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What can happen if you push yourself too hard?
Hiking is great, it is so inclusive to everyone’s abilities. No matter your fitness, age, or experience there is likely going to be a hiking trail that is suitable for you. It is fine to stick to the shorter, flatter, trails when you are a beginner. Everyone starts from somewhere, you will be hiking with the best of them in no time. Some problems can arise if you push yourself too hard too soon. This can lead you to injury or simply turn you off hiking, which is a real shame because hiking is an amazing way to spend your free time.
Pushing yourself too hard when you are new to hiking and might not have the highest level of fitness can genuinely make you ill. Exhausting yourself can make you more susceptible to illness and injury. Besides, exhaustion and dehydration from hiking further than you were prepared for is an illness all on its own. It takes time for our bodies to adjust to this new form of exercise. It may look like “just walking” but it is so much more than that. Respect your body’s limits and increase your hiking distances over time for the best results.
Hiking too far is hard work when you start to get too tired an injury could be just around the corner. Pushing your muscles too hard can cause strains and aches that can take weeks or months to recover from. You need to give your muscles time to adjust to this new way of working. Additionally, the more tired you are the more likely you are to slip and fall. This could be as minor as some mild bruising or as severe as broken bones.
This may not be as problematic as become ill or injured, but burning out can be just as frustrating for a hiker in making. Burning yourself out mentally can make the idea of hiking less appealing. After all, if someone made you ride a bike until your feet had blisters would you want to jump back on a bike the next week? Probably not. Slow and steady wins the race applies wonderfully to hiking.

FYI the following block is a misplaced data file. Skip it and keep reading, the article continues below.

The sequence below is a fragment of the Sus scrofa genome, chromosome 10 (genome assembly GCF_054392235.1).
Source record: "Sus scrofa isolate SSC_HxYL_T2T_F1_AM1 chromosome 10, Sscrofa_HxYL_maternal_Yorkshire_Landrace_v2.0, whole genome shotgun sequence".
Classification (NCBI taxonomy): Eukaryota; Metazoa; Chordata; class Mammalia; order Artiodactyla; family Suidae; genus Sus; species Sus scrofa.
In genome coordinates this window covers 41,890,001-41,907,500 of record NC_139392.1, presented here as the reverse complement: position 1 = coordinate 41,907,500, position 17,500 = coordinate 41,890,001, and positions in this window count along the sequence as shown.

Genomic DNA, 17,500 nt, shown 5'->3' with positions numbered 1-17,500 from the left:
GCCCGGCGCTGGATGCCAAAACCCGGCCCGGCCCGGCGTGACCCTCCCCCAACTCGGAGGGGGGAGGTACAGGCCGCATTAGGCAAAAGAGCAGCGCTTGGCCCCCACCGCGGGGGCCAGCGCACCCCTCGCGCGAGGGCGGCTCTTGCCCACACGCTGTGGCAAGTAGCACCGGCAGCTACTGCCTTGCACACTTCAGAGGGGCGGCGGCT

How many miles should a beginner hike?
How many miles you should hike is a far more nuanced question than you might originally have realized. It depends so much on what your current fitness and ability level is. If you are an active person who hits the gym twice a week you could probably hike 8 miles quite comfortably for your first time. If you are new to hiking and are using it as a way to get fitter, then you may want to hike less.
The best way to find your limit is to see how far you can walk comfortably around town. If you find yourself starting to get quite tired and sore after a 2-3 mile walk through town, you will want to stick to a short hike. Hiking is more strenuous than walking so if you find your limit when walking and then divide that by two you will have a decent estimate of your optimal hiking range. For example, if you find yourself starting to become very tired after a 10-mile walk then 5 miles of hiking is the best range for you. You can gradually increase your range each time eventually going on to do longer hikes, even multi-day ones should you wish.
If you are new to hiking you may be unsure how to measure your distances. There are a few ways. You can use a smartwatch/pedometer to keep track of your distance walked. You can also use trail markers while hiking to gauge how far you have gone. One of the traps beginners get caught by is setting out on a “5-mile hike” but it is a 5-mile hike each way. Many trail markers will explain the total distance there and back, or if it is part of a circuit. But they occasionally won’t. Additionally, you may not feel comfortable doing the entire hike and only wish to do part of it. This is why having a pedometer with you can be so beneficial. If you set yourself a goal of 5 miles when your pedometer says 2.5 miles walked you know it is time to turn back.
When can I start hiking longer distances?
You could start increasing your hiking distances almost immediately. If you feel good about the short hike you just went on perhaps try adding 1 mile to your next hike. Keep adding a short amount of distance to each hike until you feel you have reached the length you feel happy with. Remember, hiking isn’t about walking as far as possible. If you would rather do multiple shorter hikes over the course of a week rather than one long one, that’s completely fine. Hiking does not need to be competitive, do what you feel comfortable with.
Hopefully, this article has given you a clear idea of how far a beginner should be hiking. There is no one size fits all distance for beginners as everyone has different abilities. Use trial and error to find the right distance and stick with it. Over time as your fitness levels increase and you begin to feel braver you can start increasing your mileage. Hiking isn’t a race either; if you feel like taking an hour break halfway through your hike and that will allow you to increase the total distance, go for it!
About THE AUTHOR
From a young age I was introduced to fishing, hiking, camping, snowboarding and more through family, friends, and scouting. After 20 years of learning and participating in these outdoor activities, I share what i've learned (and continue learning) with you.Read more about Scott Kimball